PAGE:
New Jersey Celebrates Six-Year Improvement In Preterm Birth Rate
Receives “B” On 2013 March Of Dimes Premature Birth Report Card, , November 01, 2013
New Jersey earned a better grade on the March of Dimes 2013 Premature Birth Report Card, giving more babies a healthy start in life and contributing to the national six-year improving trend.
New Jersey earned a B on the report card for lowering its preterm birth rate to 11.2 percent.
“We’re proud of New Jersey’s better grade on the report card. But we will continue to work to give all babies a healthy start in life because too many still are born too soon, before their lungs, brains or other organs are fully developed,” said Gerson Weiss, MD, Chief of Service, Department of Obstetrics, Gynecology and Women’s Health, University Hospital, and Professor and Chair, Department of Obstetrics, Gynecology and Women's Health, Rutgers New Jersey Medical School. “Partnerships with our state health officials and local hospitals have helped us make newborn health a priority and made a difference in babies’ lives.”
Here in New Jersey, the March of Dimes is supporting “Healthy Babies are Worth the Wait” that will help women have full-term pregnancies and healthy babies. This initiative aims to reduce preterm birth rates in African-American women in Newark, NJ. Funded by Johnson & Johnson, the program works with hospitals, heath departments and community organizations to provide education and implement interventions.
New Jersey also provides a NICU Family Support service. At Capital Health and Newark Beth Israel, this program provides information and comfort to families during the NICU hospitalization of their newborn, the transition home, and in the event of a newborn death.
New Jersey is part of a national trend toward improved preterm birth rates. On the 2013 Report Card, 31 states, Puerto Rico and the District of Columbia saw improvement in their preterm birth rates between 2011 and 2012, earning seven of them, including New Jersey, better grades. Nationwide, the largest declines in premature birth occurred among babies born at 34 to 36 weeks of pregnancy. Almost every state saw its preterm birth rate decline since 2006, the national peak.
In New Jersey, the rate of late preterm births is 7.7%, the percentage of women of childbearing age who smoke is 16.5% and the rate of uninsured women is 19.8%.
These factors contribute to improved infant health in New Jersey, which earned a star on the report card for:
· Reducing the percent of uninsured women of child-bearing age;
· Lowering the late preterm birth rate.
These improvements mean not just healthier babies, but also a potential savings in health care and economic costs to society.
The March of Dimes attributed the improved rates to an expansion of successful programs and interventions, including actions by state health officials here and every other state, the District of Columbia and Puerto Rico, who formally set goals to lower their preterm birth rates 8 percent by 2014 from their 2009 rate.
“We will continue to work together to improve access to health care, help women quit smoking and, through our Healthy Babies Are Worth the Wait consumer education campaign, encourage women and health care providers to avoid scheduling a delivery before 39 weeks of pregnancy unless medically necessary,” said Addy Bonet, State Director, March of Dimes, New Jersey chapter.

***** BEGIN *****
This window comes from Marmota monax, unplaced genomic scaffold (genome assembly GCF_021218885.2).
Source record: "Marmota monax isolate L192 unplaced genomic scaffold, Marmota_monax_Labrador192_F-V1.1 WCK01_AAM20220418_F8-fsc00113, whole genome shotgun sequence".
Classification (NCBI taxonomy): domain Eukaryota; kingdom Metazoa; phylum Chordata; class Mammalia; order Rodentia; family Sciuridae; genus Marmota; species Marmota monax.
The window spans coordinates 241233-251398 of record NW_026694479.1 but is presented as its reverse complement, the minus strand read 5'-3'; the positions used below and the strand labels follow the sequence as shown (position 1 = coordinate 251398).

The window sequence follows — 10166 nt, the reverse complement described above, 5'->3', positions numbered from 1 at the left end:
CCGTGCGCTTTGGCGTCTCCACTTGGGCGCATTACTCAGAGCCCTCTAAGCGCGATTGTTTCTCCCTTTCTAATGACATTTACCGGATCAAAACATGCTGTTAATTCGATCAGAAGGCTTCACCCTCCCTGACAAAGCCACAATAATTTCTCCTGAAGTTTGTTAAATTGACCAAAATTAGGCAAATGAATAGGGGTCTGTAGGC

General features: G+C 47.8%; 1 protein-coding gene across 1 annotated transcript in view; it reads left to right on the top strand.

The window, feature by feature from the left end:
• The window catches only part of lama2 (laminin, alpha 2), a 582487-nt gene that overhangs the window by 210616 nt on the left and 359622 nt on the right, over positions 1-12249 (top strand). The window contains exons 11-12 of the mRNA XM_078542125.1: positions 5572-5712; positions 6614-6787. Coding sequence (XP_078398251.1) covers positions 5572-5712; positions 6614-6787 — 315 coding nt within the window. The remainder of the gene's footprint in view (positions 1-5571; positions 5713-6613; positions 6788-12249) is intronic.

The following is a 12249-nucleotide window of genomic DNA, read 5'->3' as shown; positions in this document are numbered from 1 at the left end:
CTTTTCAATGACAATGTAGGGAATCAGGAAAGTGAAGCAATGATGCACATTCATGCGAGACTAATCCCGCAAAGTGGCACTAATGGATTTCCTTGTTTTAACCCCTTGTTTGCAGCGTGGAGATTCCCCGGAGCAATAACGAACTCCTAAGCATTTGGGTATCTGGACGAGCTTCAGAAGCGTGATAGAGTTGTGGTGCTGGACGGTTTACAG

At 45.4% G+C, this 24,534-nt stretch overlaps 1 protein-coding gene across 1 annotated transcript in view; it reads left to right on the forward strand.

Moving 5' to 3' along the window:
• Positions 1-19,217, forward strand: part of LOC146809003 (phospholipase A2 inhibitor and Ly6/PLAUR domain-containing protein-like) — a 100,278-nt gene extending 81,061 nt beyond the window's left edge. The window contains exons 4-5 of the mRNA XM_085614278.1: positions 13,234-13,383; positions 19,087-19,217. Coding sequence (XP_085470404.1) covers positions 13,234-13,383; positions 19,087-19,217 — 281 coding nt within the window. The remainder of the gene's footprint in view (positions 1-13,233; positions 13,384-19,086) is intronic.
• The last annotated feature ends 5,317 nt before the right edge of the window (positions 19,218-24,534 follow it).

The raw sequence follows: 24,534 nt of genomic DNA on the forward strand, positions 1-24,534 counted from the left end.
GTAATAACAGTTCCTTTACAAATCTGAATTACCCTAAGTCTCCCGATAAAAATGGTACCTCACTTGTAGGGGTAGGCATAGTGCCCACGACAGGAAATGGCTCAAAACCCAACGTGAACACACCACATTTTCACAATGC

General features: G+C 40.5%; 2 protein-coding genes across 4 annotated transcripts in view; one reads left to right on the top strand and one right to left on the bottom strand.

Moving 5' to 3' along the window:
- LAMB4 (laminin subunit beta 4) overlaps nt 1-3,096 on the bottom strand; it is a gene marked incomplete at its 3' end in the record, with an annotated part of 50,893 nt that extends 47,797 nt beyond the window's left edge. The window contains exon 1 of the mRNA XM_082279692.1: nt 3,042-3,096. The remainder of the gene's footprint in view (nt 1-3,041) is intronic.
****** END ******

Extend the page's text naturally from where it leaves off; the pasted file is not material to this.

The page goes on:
The United States again received a “C” on the March of Dimes Report Card. Grades are based on comparing each state’s and the nation’s 2012 preliminary preterm birth rates with the March of Dimes 2020 goal of 9.6 percent of all live births. The U.S. preterm birth rate is 11.5 percent, a decline of 10 percent from the peak of 12.8 percent in 2006.
The Report Card information for the U.S. and states is available online at: marchofdimes.org/reportcard.
Premature birth, birth before 37 completed weeks of pregnancy, is a serious health problem that costs the United States more than $26 billion annually, according to the Institute of Medicine. It is the leading cause of newborn death, and babies who survive an early birth often face the risk of lifetime health challenges, such as breathing problems, cerebral palsy, intellectual disabilities and others. Even babies born just a few weeks early have higher rates of hospitalization and illness than full-term infants. At least 39 weeks of pregnancy are important to a baby’s health because many important organs, including the brain and lungs, are not completely developed until then.
On November 17th, partners from around the world will mark the third World Prematurity Day in support of the Every Woman Every Child effort led by UN Secretary-General Ban Ki-moon. An estimated 15 million babies are born premature and of those more than a million die as a result of their early birth.
Families and volunteers can observe World Prematurity Day by sending their friends a “virtual hug” to show that they care about premature babies. The “Hugs” campaign dramatizes the benefits of Kangaroo care, which is when parents cuddle their premature baby skin-to-skin. Kangaroo care is one of the most comforting things parents can do for their child. It helps keep the baby warm, stabilizes the baby’s heart rate and helps the baby gain weight.
In 2013, the March of Dimes celebrates its 75th Anniversary and its ongoing work to help babies get a healthy start in life. Early research led to the Salk and Sabin polio vaccines that all babies still receive. Other breakthroughs include new treatments for premature infants and children with birth defects. About 4 million babies are born each year in the United States, and all have benefitted the March of Dimes life saving research and education